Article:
That was the promise made in 1888 by the Eastman Kodak company when they introduced their first camera. Here’s how they described it:
“It’s the easy-to-use camera for everyone. There’s no control for the exposure time (how long the shutter is open) or aperture (how much light is allowed into the camera) – you simply point the camera and click (push the button to take the photograph). The whole camera with 100 pictures must be sent back to KODAK after exposure (the photographs have been taken) and is returned with the finished circular (round, like a circle) photos and a freshly loaded (new) film.”
When Kodak introduced the first point-and-click (automatic) camera, they promised to provide everything the everyday photographer needed: camera, film, developing the film (making the picture visible), and printing the picture on photographic paper.
Soon after they introduced their first camera, advertisements like this “Kodak as you go” advertisement turned the word “Kodak” into a verb and encouraged people to take their Kodak cameras wherever they went. Kodak ads (advertisements) had one very simple message: Kodak cameras, film, and processing (preparing the photographs) make it easy to photograph life’s important moments (times, events) so they will never be forgotten. These moments came to be known as Kodak Moments.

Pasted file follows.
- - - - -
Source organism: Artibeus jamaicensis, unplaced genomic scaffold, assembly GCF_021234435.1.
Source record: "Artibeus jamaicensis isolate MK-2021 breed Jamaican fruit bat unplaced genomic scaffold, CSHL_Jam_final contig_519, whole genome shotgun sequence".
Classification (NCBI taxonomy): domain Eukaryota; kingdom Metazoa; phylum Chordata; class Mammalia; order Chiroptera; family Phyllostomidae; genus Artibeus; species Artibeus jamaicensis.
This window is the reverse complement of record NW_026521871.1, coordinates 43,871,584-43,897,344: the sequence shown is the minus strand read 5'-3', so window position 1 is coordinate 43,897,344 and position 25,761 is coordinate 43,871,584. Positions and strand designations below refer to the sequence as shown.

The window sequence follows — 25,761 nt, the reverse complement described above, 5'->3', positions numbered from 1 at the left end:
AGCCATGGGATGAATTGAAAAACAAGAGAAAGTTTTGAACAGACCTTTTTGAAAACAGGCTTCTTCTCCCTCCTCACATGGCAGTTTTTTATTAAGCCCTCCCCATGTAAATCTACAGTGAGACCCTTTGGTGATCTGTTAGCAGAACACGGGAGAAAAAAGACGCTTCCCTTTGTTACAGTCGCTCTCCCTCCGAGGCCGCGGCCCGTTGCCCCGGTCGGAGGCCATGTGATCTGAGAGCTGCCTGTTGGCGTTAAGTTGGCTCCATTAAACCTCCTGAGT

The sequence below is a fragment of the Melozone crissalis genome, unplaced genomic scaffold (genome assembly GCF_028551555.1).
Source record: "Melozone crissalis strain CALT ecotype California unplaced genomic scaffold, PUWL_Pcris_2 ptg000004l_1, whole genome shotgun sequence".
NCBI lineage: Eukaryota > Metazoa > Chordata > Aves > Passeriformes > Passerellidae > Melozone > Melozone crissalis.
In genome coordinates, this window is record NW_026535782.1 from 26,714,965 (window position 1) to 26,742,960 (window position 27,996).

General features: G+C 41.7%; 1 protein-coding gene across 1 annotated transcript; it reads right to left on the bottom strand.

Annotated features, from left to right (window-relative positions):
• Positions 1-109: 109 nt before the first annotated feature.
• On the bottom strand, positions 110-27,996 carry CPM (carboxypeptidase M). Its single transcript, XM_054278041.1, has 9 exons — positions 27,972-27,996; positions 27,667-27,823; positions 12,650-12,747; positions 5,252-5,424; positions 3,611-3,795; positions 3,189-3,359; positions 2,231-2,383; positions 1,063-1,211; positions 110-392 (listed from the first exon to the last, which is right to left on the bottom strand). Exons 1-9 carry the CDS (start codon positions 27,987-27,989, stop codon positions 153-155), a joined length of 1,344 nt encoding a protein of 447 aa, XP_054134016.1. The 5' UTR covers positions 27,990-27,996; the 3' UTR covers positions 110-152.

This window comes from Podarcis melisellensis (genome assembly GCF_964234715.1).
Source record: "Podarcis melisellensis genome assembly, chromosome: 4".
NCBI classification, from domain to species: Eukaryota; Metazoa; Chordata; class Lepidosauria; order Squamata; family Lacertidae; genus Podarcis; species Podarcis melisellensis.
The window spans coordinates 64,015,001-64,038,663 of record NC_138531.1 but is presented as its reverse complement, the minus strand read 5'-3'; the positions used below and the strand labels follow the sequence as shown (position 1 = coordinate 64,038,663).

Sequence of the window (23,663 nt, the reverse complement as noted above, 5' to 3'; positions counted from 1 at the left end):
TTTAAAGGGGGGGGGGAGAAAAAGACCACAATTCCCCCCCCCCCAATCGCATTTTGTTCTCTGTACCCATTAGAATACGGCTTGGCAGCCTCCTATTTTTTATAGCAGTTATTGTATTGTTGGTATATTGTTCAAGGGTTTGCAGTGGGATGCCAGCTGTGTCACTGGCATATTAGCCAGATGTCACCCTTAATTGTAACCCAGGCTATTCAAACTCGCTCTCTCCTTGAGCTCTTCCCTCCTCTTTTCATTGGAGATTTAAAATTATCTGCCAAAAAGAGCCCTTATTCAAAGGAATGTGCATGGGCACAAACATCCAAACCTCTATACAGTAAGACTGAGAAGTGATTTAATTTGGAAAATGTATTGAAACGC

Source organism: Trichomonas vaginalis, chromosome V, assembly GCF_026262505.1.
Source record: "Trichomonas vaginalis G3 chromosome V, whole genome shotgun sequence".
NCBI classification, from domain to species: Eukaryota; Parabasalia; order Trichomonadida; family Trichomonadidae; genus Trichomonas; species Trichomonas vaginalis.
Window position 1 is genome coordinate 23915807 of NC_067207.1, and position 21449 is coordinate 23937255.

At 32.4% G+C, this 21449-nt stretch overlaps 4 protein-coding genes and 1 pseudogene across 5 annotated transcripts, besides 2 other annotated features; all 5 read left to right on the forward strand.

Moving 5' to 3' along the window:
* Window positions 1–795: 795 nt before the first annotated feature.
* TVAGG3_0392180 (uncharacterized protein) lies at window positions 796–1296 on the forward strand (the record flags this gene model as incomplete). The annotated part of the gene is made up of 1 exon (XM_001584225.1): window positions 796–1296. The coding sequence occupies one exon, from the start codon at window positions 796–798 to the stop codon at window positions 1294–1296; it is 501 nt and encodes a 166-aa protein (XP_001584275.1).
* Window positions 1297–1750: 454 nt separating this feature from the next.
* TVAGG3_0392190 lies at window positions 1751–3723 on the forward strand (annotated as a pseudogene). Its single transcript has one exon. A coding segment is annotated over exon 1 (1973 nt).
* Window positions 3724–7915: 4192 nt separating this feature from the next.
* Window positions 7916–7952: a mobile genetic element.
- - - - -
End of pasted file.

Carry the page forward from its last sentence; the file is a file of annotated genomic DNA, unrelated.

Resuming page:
Kodak Moments were an important part of Kodak’s advertising for many years. They advertised heavily (a lot) in magazines that were popular in the middle of the 20th century – like Saturday Evening Post and Life. And when television appeared, they ran (broadcast) ads like Turn Around in 1960 and Daddy’s Little Girl in 1989.
Many people have filled walls, albums (books of photos), and boxes with Kodak Moments – Christmases, birthdays, baby and wedding showers (parties for someone having a baby or getting married), weddings, and vacations.
The phrase “Kodak Moments” has became a common way to refer to moments of strong feelings or special memories, even if photographs aren’t taken to help remember them. And, in contrast, someone might say, “What a Kodak Moment!” when they mean the opposite, perhaps as an unkind joke or to show that they are a little angry. This what we call sarcasm.
For many years, Kodak continued to make Kodak Moments possible with new, easy-to-use cameras, new kinds of film, and all the services needed to help everyone make photographs of their important personal moments. Unfortunately, Kodak’s moment (period of time) didn’t last. They couldn’t compete with digital and smartphone cameras and, since 2012, no longer do most of the things that made Kodak Moments possible.
~ Warren Ediger, ESL coach/tutor and creator of the Successful English web site.